The Chairman added that the Commission would offer every possible assistance in determining a system of priorities. He thought that the aim should be to determine a formula which would lend itself most readily to the operation.
Mr. RAFAEL (Israel) said that if such a formula could be worked out, it would be of the greatest assistance. His delegation would welcome any suggestions on that point.
Mr. CHAI (Acting Principal Secretary) said that in the case of difficulties arising between Israel and the bank, the Secretariat would continue to be available and would be happy to offer its assistance.
After an exchange of views it was decided to defer for the time being any formal announcement to the press
In answer to a question by the Chairman, Mr. CHAI (Acting Principal Secretary) said that from a budgetary standpoint the expense carrying out the work in New York would not be large, as existing staff be used; if the work had to be completed in a very short time, of course, it would not be possible to rely solely on existing staff.
Mr. DERINSU (Turkey) stated that he had been asked by his Government to concur with the majority of the Commission. His Government had no particular preference as to where the task of individual assessment should be undertaken. It was anxious, however, to make sure that the work would not be exposed to criticism if carried out in New York. In making its decision the Commission had to weigh carefully all the factors on both sides.
Mr. BARCO (United States of America) felt that Mr. Berncastle’s ideas as to how the operation should be carried out in Jerusalem were based on an ideal solution. If this solution were both realistic and possible, the Commission might be able to adopt a different attitude. But it was not realistic to proceed as though an ideal outcome were possible. Since a compromise was necessary, he felt that the important thing was for the Commission to take a decision to start the work and then to review the situation from time to time as the work progressed. With regard to the Tax Distribution Lists which would be needed in the evaluation, he thought that Mr. Berncastle should if possible obtain them before returning to New York. He understood that the United States Government had offered to make representations on this point to the Government of Israel.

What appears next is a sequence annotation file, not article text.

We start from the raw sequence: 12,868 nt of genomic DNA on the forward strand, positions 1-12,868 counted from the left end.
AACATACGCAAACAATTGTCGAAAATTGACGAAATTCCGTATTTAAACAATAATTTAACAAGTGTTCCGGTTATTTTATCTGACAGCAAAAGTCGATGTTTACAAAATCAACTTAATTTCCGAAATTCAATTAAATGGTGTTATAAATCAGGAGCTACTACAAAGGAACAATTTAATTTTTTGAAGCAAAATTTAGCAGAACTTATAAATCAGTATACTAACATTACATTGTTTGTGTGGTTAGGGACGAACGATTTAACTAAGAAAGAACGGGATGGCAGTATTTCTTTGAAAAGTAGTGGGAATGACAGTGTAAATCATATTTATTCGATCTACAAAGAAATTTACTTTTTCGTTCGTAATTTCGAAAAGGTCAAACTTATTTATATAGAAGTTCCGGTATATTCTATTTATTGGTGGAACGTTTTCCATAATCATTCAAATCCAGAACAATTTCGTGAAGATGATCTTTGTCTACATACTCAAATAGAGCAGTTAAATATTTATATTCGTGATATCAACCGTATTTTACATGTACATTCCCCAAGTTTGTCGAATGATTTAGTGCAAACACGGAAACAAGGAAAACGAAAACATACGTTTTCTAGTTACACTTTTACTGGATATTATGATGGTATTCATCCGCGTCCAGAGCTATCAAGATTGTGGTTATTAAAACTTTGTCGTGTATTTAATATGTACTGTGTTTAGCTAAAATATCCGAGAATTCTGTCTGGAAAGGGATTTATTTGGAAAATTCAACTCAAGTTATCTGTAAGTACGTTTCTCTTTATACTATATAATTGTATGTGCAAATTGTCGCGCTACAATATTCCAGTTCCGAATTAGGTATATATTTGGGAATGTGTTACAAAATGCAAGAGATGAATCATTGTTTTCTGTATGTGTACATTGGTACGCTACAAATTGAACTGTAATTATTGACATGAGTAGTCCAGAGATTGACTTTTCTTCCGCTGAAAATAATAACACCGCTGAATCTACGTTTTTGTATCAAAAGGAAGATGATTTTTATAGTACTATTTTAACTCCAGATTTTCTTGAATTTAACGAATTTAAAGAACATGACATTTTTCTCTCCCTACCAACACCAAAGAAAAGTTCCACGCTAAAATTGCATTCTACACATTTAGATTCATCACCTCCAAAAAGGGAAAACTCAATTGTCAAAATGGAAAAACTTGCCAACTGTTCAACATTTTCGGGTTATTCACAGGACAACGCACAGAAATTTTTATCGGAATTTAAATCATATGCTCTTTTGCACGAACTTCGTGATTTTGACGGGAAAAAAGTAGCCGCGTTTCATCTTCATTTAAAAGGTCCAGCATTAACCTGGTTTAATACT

Mr. DERINSU (Turkey) suggested that an approach to Mr. Rafael to this connexion might be helpful.
The CHAIRMAN thought that a decision should be taken to initiate the work at Headquarters on the basis of existing staff and then consider details of timing etc. He was reluctant to decide on future aspects of the operation without being fully informed as to the budgetary implications.
The Commission decided to ask Mr. Berncastle to return to Headquarters to undertake the individual evaluation of abandoned Arab property.
Examen de la déclaration d'Israël de débloquer des comptes, et eamen du rapport spécialiste en matière de questions foncières - 289e séance de la CCNUP (New York) - Compte rendu Français